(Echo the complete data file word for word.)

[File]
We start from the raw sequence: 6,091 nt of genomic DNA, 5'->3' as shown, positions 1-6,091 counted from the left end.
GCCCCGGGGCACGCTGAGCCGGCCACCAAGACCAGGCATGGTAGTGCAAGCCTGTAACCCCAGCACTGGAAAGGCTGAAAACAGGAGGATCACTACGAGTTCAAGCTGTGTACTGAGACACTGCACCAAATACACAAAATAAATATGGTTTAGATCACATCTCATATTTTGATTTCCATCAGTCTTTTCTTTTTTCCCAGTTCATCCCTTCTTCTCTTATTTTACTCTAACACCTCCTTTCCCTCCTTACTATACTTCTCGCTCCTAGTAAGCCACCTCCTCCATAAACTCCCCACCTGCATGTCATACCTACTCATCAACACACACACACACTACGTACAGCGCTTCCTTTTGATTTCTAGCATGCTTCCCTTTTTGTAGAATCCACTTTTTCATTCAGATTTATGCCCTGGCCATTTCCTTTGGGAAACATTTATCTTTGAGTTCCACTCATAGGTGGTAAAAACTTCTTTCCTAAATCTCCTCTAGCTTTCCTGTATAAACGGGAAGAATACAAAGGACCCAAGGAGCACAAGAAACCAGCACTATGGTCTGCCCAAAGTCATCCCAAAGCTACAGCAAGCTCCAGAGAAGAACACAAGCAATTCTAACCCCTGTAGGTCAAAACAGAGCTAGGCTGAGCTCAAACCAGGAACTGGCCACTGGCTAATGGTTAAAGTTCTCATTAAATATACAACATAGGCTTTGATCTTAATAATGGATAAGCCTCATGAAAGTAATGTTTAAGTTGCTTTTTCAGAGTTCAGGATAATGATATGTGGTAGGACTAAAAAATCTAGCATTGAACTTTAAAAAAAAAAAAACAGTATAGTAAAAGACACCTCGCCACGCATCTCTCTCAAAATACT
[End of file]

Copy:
We start from the raw sequence: 6,091 nt of genomic DNA, 5'->3' as shown, positions 1-6,091 counted from the left end.
GCCCCGGGGCACGCTGAGCCGGCCACCAAGACCAGGCATGGTAGTGCAAGCCTGTAACCCCAGCACTGGAAAGGCTGAAAACAGGAGGATCACTACGAGTTCAAGCTGTGTACTGAGACACTGCACCAAATACACAAAATAAATATGGTTTAGATCACATCTCATATTTTGATTTCCATCAGTCTTTTCTTTTTTCCCAGTTCATCCCTTCTTCTCTTATTTTACTCTAACACCTCCTTTCCCTCCTTACTATACTTCTCGCTCCTAGTAAGCCACCTCCTCCATAAACTCCCCACCTGCATGTCATACCTACTCATCAACACACACACACACTACGTACAGCGCTTCCTTTTGATTTCTAGCATGCTTCCCTTTTTGTAGAATCCACTTTTTCATTCAGATTTATGCCCTGGCCATTTCCTTTGGGAAACATTTATCTTTGAGTTCCACTCATAGGTGGTAAAAACTTCTTTCCTAAATCTCCTCTAGCTTTCCTGTATAAACGGGAAGAATACAAAGGACCCAAGGAGCACAAGAAACCAGCACTATGGTCTGCCCAAAGTCATCCCAAAGCTACAGCAAGCTCCAGAGAAGAACACAAGCAATTCTAACCCCTGTAGGTCAAAACAGAGCTAGGCTGAGCTCAAACCAGGAACTGGCCACTGGCTAATGGTTAAAGTTCTCATTAAATATACAACATAGGCTTTGATCTTAATAATGGATAAGCCTCATGAAAGTAATGTTTAAGTTGCTTTTTCAGAGTTCAGGATAATGATATGTGGTAGGACTAAAAAATCTAGCATTGAACTTTAAAAAAAAAAAAACAGTATAGTAAAAGACACCTCGCCACGCATCTCTCTCAAAATACT